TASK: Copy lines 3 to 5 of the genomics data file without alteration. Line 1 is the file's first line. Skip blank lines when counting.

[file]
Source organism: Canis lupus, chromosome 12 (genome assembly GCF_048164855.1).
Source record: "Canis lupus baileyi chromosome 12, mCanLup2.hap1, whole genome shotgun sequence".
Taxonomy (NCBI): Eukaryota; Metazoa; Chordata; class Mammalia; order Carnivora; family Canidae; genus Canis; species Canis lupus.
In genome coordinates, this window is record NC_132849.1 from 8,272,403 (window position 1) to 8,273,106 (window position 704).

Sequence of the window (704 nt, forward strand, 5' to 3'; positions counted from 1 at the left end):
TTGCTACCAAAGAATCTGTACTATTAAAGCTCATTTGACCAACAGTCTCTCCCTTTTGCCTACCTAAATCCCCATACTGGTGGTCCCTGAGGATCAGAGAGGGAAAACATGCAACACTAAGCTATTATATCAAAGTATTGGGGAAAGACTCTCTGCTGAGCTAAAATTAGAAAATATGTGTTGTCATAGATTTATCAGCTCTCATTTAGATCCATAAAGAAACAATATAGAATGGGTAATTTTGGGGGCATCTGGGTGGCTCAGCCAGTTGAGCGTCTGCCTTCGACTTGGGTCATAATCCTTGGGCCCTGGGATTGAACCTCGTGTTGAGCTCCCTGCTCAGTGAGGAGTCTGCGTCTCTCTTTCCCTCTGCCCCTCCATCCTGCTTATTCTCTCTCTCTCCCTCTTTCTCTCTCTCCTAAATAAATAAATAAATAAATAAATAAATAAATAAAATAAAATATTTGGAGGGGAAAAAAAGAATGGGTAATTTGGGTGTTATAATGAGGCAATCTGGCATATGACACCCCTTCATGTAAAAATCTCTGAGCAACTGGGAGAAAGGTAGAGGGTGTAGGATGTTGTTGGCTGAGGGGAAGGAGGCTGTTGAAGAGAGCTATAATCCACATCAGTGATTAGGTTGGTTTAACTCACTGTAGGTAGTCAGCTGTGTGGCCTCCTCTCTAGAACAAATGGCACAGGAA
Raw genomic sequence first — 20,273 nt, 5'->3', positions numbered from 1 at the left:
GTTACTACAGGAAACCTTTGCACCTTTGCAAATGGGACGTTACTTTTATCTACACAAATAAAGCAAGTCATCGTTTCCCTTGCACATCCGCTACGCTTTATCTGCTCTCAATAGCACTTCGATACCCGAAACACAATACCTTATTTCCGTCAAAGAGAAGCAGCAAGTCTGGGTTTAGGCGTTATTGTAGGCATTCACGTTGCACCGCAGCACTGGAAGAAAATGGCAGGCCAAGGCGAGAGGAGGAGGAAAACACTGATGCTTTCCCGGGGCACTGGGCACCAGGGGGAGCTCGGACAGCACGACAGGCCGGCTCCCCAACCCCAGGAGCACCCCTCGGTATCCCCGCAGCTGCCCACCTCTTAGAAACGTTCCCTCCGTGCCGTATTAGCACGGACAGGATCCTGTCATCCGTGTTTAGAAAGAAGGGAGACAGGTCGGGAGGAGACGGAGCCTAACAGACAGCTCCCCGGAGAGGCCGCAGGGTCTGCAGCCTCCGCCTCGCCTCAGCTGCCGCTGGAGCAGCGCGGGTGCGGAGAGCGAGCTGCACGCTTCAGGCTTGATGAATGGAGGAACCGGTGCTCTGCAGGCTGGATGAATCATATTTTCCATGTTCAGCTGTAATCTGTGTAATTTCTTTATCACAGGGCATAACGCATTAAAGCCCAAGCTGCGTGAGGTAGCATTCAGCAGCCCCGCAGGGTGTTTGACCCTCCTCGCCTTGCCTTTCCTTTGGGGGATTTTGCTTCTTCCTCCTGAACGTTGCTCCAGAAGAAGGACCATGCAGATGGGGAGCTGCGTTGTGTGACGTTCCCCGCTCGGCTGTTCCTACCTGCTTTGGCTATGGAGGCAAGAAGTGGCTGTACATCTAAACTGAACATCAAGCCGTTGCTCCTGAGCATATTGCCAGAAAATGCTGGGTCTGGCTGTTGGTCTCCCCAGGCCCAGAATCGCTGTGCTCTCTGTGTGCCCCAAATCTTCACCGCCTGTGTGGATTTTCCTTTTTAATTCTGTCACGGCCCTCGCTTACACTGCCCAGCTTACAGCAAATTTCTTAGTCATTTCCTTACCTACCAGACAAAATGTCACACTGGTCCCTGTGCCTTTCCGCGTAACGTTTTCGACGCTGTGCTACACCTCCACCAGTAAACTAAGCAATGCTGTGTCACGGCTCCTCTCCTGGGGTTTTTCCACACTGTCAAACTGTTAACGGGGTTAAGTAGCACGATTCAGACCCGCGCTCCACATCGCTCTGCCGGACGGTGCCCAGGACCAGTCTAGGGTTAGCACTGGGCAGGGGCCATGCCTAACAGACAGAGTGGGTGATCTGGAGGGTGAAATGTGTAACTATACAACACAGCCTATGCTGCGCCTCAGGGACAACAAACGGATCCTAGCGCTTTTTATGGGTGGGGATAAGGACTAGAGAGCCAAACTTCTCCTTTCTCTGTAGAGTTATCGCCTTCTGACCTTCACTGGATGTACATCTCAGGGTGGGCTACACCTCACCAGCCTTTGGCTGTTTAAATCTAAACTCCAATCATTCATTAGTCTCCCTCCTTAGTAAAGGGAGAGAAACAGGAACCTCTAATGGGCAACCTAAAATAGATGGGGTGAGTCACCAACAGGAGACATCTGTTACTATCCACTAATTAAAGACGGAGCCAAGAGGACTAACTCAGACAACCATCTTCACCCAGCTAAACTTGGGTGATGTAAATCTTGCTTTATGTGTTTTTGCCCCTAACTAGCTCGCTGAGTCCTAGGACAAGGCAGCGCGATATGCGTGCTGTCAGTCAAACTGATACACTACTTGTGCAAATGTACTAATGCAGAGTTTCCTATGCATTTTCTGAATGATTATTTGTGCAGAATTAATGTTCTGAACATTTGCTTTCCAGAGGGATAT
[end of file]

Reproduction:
Taxonomy (NCBI): Eukaryota; Metazoa; Chordata; class Mammalia; order Carnivora; family Canidae; genus Canis; species Canis lupus.
In genome coordinates, this window is record NC_132849.1 from 8,272,403 (window position 1) to 8,273,106 (window position 704).

Sequence of the window (704 nt, forward strand, 5' to 3'; positions counted from 1 at the left end):